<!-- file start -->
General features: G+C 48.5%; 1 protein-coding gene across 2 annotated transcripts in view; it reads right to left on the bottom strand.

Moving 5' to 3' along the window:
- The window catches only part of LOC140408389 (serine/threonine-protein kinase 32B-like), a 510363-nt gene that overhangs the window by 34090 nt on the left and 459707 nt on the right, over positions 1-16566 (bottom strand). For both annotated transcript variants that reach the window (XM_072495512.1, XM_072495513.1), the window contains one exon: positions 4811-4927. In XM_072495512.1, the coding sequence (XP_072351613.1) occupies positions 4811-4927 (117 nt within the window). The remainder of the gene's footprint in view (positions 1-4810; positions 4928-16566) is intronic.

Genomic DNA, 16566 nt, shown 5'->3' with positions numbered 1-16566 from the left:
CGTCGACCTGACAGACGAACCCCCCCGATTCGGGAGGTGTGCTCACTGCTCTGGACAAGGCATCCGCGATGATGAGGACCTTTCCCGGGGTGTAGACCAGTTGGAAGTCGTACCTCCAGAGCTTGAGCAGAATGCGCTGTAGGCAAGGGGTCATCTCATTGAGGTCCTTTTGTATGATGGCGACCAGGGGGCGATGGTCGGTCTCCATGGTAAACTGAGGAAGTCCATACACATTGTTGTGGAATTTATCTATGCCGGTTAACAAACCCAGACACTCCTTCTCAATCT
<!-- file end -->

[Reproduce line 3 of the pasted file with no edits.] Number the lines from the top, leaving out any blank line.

- The window catches only part of LOC140408389 (serine/threonine-protein kinase 32B-like), a 510363-nt gene that overhangs the window by 34090 nt on the left and 459707 nt on the right, over positions 1-16566 (bottom strand). For both annotated transcript variants that reach the window (XM_072495512.1, XM_072495513.1), the window contains one exon: positions 4811-4927. In XM_072495512.1, the coding sequence (XP_072351613.1) occupies positions 4811-4927 (117 nt within the window). The remainder of the gene's footprint in view (positions 1-4810; positions 4928-16566) is intronic.